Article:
How much longer for the war on drugs?

More than 400 pounds of marijuana sits in a U.S. Border Patrol station after agents seized it from drug smugglers.

TEXT OF INTERVIEW

KAI RYSSDAL: The U.S. was in Vietnam for more than a decade. Iraq for six years -- so far. The war on drugs, though, has been going on for four decades. Forty years ago today President Nixon asked Congress to create a national anti-drug policy. It became the war on drugs in this speech two years later.

PRESIDENT NIXON: America's Public Enemy No. 1 is drug abuse. In order to fight and defeat this enemy, it is necessary to wage a new, all-out offensive.

Since then best guesses are we've spent more than a half-a-trillion-dollars trying to get drugs off American streets.

Ben Wallace-Wells is the national affairs correspondent for Rolling Stone. He covers the drug war for the magazine.

Ben, thanks for being here.

BEN WALLACE-WELLS: Great to be here.

RYSSDAL: What was going on that President Nixon felt the need to make that speech and make this announcement?

WALLACE-WELLS: Vietnam was going on. There were all of these reports that were beginning to filter back from Southeast Asia that said American soldiers were developing very, very bad heroin and marijuana problems. And there grew out of that a sense that a kind of public health emergency was in the offing. When these troops returned to the U.S. they'd bring addictions back with them.

RYSSDAL: And from that we have the Drug Enforcement Administration. We have the Office of National Drug Control Policy, the drug czar's office. We have, according to things you've written, $500 billion spent in the last 40 years. Are we winning the war on drugs?

WALLACE-WELLS: It's hard to make the case we're winning. I'd also argue that we need a different metaphor. The way to think about this is not a battle against an opponent we can beat or not. The drug war is a kind of running index of human misery that, you know, the government has some not-negligible ability to impact, if it chooses its policies wisely. The problem that a lot of critics have is that we haven't always chosen our policies very wisely.

RYSSDAL: But there have been successes. I mean, if you go back to the late '80s, early '90s, and the days of Pablo Escobar, I mean, you know, we tracked him down, we got him, and the DEA was riding high.

WALLACE-WELLS: That's sort of the moment that represents the greatest opportunity we've had in the history of the drug war. By the early '90s, not only had we managed to kill Escobar, but the social scientists who were looking at drug policy and the drug war had begun to come up with some pretty interesting and pretty wise suggestions about how we might better allocate our funds, and how we might sort of reduce that kind of human misery we've been talking about.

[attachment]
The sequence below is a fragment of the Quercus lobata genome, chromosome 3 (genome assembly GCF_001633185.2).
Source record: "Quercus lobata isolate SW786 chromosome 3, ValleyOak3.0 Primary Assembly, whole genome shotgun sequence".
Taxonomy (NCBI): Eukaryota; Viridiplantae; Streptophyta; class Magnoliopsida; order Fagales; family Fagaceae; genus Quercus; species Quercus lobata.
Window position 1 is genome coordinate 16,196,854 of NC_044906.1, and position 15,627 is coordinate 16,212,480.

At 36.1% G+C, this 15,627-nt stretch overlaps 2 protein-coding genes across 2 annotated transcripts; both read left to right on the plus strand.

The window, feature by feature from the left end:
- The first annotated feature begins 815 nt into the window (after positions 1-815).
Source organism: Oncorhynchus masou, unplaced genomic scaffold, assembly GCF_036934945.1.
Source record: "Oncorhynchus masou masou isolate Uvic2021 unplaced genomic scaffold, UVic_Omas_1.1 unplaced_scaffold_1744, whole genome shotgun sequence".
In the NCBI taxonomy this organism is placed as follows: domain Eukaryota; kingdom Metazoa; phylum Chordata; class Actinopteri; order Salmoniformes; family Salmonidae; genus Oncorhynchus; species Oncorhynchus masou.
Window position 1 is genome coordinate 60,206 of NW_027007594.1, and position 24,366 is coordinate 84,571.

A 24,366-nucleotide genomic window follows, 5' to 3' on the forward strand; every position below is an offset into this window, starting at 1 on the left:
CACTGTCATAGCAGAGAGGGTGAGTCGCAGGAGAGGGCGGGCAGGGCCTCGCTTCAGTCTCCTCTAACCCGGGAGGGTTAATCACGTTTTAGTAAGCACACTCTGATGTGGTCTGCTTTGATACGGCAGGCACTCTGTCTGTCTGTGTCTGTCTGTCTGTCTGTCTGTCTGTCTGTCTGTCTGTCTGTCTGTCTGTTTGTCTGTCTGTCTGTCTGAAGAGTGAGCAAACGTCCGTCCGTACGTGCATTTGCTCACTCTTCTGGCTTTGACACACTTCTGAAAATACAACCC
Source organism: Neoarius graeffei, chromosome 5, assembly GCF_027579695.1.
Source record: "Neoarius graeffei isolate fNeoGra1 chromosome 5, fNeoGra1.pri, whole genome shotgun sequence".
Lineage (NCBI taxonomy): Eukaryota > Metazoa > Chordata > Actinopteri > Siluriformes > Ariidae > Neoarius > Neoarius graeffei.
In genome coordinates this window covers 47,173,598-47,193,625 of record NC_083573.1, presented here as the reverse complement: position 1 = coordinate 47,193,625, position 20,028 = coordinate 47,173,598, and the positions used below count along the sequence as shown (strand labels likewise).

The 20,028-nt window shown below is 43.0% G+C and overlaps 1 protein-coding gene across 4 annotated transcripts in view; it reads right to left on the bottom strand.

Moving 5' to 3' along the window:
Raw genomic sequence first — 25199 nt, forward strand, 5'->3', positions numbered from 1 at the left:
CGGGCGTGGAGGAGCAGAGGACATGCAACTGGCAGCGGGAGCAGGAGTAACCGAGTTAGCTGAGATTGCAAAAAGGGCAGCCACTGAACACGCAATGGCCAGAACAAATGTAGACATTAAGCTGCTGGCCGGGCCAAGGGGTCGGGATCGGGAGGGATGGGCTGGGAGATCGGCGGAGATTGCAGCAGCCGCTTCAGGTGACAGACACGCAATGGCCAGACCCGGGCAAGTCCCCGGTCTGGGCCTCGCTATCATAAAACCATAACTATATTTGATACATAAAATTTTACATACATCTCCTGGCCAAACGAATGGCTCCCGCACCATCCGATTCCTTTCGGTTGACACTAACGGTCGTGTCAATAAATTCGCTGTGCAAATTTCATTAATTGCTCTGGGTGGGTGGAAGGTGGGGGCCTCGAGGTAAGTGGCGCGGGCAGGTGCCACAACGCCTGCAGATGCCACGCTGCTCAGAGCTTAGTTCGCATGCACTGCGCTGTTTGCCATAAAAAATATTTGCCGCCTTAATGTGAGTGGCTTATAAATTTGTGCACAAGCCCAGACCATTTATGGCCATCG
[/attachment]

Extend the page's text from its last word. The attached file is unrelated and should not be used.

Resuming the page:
RYSSDAL: What did they come up with, these social scientists, in terms of how to fight this problem, this enemy.

WALLACE-WELLS: People who look at the drug war tend to group policies into two categories. The supply of drugs coming into the country and then the other side is programs like treatment and prevention that try to reduce demand, try to reduce the market for illegal drugs in this country. What they've found sort of consistently over the last 15 years is that, crudely, we need to spend more on demand-side programs and less on supply-side programs.

RYSSDAL: And, in fact, we do spend most of our money on the supply side, right?

WALLACE-WELLS: We spend about two-thirds on buying, you know, fun toys for the Mexican and Colombian militaries and other measures -- and that's a number that's been rising.

RYSSDAL: And this whole question of drugs and what to do about it is so freighted. It's got questions of social justice and prison policy and "Just Say No." I mean, is there a way to agree on how to figure out if we're doing well or poorly?

WALLACE-WELLS: I think there is. I mean, we can measure success by how much we're able to affect the supply of drugs coming into the country, how much we're able to reduce the consequences of serious drug use, and how much we're able to cut down on the amount of drugs that are being used in the country. And the problem is that the recommendations that have evolved from that have never really been paid much attention to.

RYSSDAL: So what do we do? I mean, if you looked back 15 years, why don't we try to look forward 15 years and think about what this war on drugs might look like then?

WALLACE-WELLS: We can make marginal improvements, you know. And we know that if you take addicts and you put them through rehabilitation programs, you know, 10 percent, 12 percent of them will go from using drugs very regularly -- using cocaine, using heroine very regularly, to not using cocaine and heroine very regularly. And that's a real improvement. And so, I think over time, I think that we can at least hope that if we do apply the science here that we can begin to make a dent.

RYSSDAL: Ben Wallace Wells of Rolling Stone magazine. Ben, thanks a lot.

WALLACE-WELLS: Thank you so much.

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